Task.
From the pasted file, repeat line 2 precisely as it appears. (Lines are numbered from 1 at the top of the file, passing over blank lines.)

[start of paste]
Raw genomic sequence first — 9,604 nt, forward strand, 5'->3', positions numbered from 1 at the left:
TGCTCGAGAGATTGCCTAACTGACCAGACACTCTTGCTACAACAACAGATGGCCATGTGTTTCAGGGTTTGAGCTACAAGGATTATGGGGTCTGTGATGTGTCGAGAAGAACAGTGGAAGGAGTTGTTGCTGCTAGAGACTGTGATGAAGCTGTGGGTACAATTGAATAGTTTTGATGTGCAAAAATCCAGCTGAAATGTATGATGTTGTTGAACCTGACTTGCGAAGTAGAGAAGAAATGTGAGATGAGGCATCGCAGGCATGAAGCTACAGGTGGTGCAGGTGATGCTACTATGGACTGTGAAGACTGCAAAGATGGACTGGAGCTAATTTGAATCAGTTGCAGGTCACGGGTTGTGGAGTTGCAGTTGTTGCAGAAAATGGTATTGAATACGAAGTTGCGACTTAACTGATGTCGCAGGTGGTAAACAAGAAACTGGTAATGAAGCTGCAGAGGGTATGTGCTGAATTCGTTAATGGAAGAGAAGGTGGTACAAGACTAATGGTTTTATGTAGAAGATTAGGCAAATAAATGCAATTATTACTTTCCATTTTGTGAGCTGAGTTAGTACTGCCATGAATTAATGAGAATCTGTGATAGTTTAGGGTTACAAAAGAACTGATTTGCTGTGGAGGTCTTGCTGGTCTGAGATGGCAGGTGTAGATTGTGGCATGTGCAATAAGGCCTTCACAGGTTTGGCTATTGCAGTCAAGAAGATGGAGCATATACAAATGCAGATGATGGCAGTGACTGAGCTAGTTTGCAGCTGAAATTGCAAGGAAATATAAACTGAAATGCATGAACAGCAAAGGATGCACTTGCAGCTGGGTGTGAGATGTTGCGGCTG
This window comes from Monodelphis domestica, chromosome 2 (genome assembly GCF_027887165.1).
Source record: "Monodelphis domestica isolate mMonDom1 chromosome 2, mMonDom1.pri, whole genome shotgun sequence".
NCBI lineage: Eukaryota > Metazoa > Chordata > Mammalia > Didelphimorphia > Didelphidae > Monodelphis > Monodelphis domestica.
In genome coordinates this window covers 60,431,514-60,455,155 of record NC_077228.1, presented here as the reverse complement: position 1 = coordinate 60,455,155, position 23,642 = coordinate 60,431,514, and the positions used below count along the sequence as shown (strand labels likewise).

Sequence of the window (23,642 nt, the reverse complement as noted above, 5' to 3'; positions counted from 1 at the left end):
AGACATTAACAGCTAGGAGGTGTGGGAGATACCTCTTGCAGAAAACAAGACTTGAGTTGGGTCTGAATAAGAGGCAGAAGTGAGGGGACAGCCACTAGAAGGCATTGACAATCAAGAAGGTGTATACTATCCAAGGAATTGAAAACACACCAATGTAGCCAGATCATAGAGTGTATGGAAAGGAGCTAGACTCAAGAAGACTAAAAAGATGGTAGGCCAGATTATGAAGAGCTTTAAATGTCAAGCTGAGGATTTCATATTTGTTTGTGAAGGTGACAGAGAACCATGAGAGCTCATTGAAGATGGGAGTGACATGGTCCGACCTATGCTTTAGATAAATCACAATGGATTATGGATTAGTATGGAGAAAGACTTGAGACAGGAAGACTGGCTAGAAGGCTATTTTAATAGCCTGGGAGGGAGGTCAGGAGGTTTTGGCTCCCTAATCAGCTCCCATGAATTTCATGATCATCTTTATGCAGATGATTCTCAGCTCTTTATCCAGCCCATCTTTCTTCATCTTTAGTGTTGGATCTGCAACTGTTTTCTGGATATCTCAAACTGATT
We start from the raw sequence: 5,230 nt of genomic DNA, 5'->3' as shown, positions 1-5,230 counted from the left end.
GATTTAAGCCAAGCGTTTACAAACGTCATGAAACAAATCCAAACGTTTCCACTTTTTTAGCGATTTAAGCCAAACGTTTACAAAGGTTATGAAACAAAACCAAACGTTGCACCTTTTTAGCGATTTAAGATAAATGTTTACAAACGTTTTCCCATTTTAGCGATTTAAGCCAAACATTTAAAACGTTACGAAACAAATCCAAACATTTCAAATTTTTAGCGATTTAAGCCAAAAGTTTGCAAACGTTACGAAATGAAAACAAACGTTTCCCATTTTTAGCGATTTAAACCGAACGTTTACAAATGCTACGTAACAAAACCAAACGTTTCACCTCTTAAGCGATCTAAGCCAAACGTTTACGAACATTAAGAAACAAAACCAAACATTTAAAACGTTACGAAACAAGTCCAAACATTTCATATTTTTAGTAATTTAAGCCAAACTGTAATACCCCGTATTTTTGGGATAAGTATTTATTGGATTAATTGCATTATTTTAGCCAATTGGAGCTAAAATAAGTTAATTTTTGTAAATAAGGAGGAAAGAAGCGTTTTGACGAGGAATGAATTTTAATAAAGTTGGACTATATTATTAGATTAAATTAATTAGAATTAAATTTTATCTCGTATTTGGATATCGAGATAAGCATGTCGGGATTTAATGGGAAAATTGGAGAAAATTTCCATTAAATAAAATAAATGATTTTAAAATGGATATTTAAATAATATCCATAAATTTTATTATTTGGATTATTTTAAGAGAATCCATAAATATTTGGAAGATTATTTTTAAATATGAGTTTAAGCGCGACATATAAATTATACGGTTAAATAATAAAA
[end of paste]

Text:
TGCTCGAGAGATTGCCTAACTGACCAGACACTCTTGCTACAACAACAGATGGCCATGTGTTTCAGGGTTTGAGCTACAAGGATTATGGGGTCTGTGATGTGTCGAGAAGAACAGTGGAAGGAGTTGTTGCTGCTAGAGACTGTGATGAAGCTGTGGGTACAATTGAATAGTTTTGATGTGCAAAAATCCAGCTGAAATGTATGATGTTGTTGAACCTGACTTGCGAAGTAGAGAAGAAATGTGAGATGAGGCATCGCAGGCATGAAGCTACAGGTGGTGCAGGTGATGCTACTATGGACTGTGAAGACTGCAAAGATGGACTGGAGCTAATTTGAATCAGTTGCAGGTCACGGGTTGTGGAGTTGCAGTTGTTGCAGAAAATGGTATTGAATACGAAGTTGCGACTTAACTGATGTCGCAGGTGGTAAACAAGAAACTGGTAATGAAGCTGCAGAGGGTATGTGCTGAATTCGTTAATGGAAGAGAAGGTGGTACAAGACTAATGGTTTTATGTAGAAGATTAGGCAAATAAATGCAATTATTACTTTCCATTTTGTGAGCTGAGTTAGTACTGCCATGAATTAATGAGAATCTGTGATAGTTTAGGGTTACAAAAGAACTGATTTGCTGTGGAGGTCTTGCTGGTCTGAGATGGCAGGTGTAGATTGTGGCATGTGCAATAAGGCCTTCACAGGTTTGGCTATTGCAGTCAAGAAGATGGAGCATATACAAATGCAGATGATGGCAGTGACTGAGCTAGTTTGCAGCTGAAATTGCAAGGAAATATAAACTGAAATGCATGAACAGCAAAGGATGCACTTGCAGCTGGGTGTGAGATGTTGCGGCTG